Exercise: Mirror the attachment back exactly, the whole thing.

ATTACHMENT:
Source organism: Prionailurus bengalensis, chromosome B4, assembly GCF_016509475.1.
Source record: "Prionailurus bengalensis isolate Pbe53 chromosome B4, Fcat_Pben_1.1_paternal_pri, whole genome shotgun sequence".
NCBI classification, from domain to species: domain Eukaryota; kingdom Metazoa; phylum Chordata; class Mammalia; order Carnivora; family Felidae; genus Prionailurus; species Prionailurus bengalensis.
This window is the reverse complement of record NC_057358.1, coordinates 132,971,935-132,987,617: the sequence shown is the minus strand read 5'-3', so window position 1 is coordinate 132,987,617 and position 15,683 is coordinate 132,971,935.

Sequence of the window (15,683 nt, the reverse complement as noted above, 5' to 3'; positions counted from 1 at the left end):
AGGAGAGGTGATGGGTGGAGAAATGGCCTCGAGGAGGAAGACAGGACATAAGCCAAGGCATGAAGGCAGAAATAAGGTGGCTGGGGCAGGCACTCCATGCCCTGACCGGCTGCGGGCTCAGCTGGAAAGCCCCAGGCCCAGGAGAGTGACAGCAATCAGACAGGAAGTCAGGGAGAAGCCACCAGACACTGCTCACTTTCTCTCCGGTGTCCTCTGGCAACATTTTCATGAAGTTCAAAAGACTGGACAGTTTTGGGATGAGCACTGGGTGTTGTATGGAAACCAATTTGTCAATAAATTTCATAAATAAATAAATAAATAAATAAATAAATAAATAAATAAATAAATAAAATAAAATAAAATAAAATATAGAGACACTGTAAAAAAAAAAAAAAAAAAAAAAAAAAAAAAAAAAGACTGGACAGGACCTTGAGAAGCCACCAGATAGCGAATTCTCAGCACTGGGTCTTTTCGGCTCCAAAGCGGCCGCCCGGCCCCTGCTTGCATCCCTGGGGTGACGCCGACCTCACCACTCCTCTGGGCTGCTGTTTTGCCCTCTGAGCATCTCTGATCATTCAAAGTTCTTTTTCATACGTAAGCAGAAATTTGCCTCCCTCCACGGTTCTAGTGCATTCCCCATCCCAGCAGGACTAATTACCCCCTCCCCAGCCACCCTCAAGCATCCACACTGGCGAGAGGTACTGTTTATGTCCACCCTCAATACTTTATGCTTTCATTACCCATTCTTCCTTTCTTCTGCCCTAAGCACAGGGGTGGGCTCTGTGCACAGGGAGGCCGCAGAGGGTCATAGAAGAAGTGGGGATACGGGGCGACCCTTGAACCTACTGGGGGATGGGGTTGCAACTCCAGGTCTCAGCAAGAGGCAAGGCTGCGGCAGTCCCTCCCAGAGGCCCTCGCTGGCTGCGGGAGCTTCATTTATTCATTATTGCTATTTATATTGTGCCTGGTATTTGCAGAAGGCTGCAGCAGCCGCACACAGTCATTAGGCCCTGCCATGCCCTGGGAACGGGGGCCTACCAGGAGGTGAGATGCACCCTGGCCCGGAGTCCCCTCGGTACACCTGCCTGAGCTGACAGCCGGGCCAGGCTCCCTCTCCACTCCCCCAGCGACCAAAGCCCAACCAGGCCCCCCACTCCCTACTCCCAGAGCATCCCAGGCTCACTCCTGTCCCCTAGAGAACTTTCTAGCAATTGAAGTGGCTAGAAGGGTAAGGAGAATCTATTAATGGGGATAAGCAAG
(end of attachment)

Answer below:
Source organism: Prionailurus bengalensis, chromosome B4, assembly GCF_016509475.1.
Source record: "Prionailurus bengalensis isolate Pbe53 chromosome B4, Fcat_Pben_1.1_paternal_pri, whole genome shotgun sequence".
NCBI classification, from domain to species: domain Eukaryota; kingdom Metazoa; phylum Chordata; class Mammalia; order Carnivora; family Felidae; genus Prionailurus; species Prionailurus bengalensis.
This window is the reverse complement of record NC_057358.1, coordinates 132,971,935-132,987,617: the sequence shown is the minus strand read 5'-3', so window position 1 is coordinate 132,987,617 and position 15,683 is coordinate 132,971,935.

Sequence of the window (15,683 nt, the reverse complement as noted above, 5' to 3'; positions counted from 1 at the left end):
AGGAGAGGTGATGGGTGGAGAAATGGCCTCGAGGAGGAAGACAGGACATAAGCCAAGGCATGAAGGCAGAAATAAGGTGGCTGGGGCAGGCACTCCATGCCCTGACCGGCTGCGGGCTCAGCTGGAAAGCCCCAGGCCCAGGAGAGTGACAGCAATCAGACAGGAAGTCAGGGAGAAGCCACCAGACACTGCTCACTTTCTCTCCGGTGTCCTCTGGCAACATTTTCATGAAGTTCAAAAGACTGGACAGTTTTGGGATGAGCACTGGGTGTTGTATGGAAACCAATTTGTCAATAAATTTCATAAATAAATAAATAAATAAATAAATAAATAAATAAATAAATAAATAAAATAAAATAAAATAAAATATAGAGACACTGTAAAAAAAAAAAAAAAAAAAAAAAAAAAAAAAAAAGACTGGACAGGACCTTGAGAAGCCACCAGATAGCGAATTCTCAGCACTGGGTCTTTTCGGCTCCAAAGCGGCCGCCCGGCCCCTGCTTGCATCCCTGGGGTGACGCCGACCTCACCACTCCTCTGGGCTGCTGTTTTGCCCTCTGAGCATCTCTGATCATTCAAAGTTCTTTTTCATACGTAAGCAGAAATTTGCCTCCCTCCACGGTTCTAGTGCATTCCCCATCCCAGCAGGACTAATTACCCCCTCCCCAGCCACCCTCAAGCATCCACACTGGCGAGAGGTACTGTTTATGTCCACCCTCAATACTTTATGCTTTCATTACCCATTCTTCCTTTCTTCTGCCCTAAGCACAGGGGTGGGCTCTGTGCACAGGGAGGCCGCAGAGGGTCATAGAAGAAGTGGGGATACGGGGCGACCCTTGAACCTACTGGGGGATGGGGTTGCAACTCCAGGTCTCAGCAAGAGGCAAGGCTGCGGCAGTCCCTCCCAGAGGCCCTCGCTGGCTGCGGGAGCTTCATTTATTCATTATTGCTATTTATATTGTGCCTGGTATTTGCAGAAGGCTGCAGCAGCCGCACACAGTCATTAGGCCCTGCCATGCCCTGGGAACGGGGGCCTACCAGGAGGTGAGATGCACCCTGGCCCGGAGTCCCCTCGGTACACCTGCCTGAGCTGACAGCCGGGCCAGGCTCCCTCTCCACTCCCCCAGCGACCAAAGCCCAACCAGGCCCCCCACTCCCTACTCCCAGAGCATCCCAGGCTCACTCCTGTCCCCTAGAGAACTTTCTAGCAATTGAAGTGGCTAGAAGGGTAAGGAGAATCTATTAATGGGGATAAGCAAG